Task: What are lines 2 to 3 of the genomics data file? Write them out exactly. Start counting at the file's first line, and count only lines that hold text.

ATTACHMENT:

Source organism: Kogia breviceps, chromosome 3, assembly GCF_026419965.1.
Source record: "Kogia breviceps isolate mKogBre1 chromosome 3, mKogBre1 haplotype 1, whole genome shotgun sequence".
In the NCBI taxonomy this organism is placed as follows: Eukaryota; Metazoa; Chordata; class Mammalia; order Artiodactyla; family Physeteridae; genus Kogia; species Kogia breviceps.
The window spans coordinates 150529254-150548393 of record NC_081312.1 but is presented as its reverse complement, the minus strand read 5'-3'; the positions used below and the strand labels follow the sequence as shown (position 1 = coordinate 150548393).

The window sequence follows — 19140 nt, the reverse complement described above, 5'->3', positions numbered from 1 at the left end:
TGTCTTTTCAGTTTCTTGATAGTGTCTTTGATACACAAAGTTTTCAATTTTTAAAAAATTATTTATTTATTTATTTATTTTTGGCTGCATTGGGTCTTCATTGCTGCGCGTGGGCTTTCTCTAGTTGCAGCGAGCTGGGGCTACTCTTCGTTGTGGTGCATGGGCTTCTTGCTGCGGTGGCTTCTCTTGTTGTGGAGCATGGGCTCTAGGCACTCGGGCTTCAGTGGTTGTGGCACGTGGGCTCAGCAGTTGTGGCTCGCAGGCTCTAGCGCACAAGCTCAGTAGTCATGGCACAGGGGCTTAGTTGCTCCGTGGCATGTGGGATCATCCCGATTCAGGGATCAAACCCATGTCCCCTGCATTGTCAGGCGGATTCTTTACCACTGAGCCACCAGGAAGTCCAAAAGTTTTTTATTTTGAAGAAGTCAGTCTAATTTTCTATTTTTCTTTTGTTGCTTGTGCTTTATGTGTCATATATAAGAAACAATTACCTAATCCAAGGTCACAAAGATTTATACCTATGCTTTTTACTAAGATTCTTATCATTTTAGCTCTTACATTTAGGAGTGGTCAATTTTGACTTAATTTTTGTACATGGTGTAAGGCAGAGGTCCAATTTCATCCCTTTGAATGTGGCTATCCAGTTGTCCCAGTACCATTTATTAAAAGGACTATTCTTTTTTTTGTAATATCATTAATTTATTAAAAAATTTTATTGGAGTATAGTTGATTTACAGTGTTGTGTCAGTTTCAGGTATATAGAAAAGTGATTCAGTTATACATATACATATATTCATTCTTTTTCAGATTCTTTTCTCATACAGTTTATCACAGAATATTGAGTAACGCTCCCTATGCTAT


Source record: "Kogia breviceps isolate mKogBre1 chromosome 3, mKogBre1 haplotype 1, whole genome shotgun sequence".
In the NCBI taxonomy this organism is placed as follows: Eukaryota; Metazoa; Chordata; class Mammalia; order Artiodactyla; family Physeteridae; genus Kogia; species Kogia breviceps.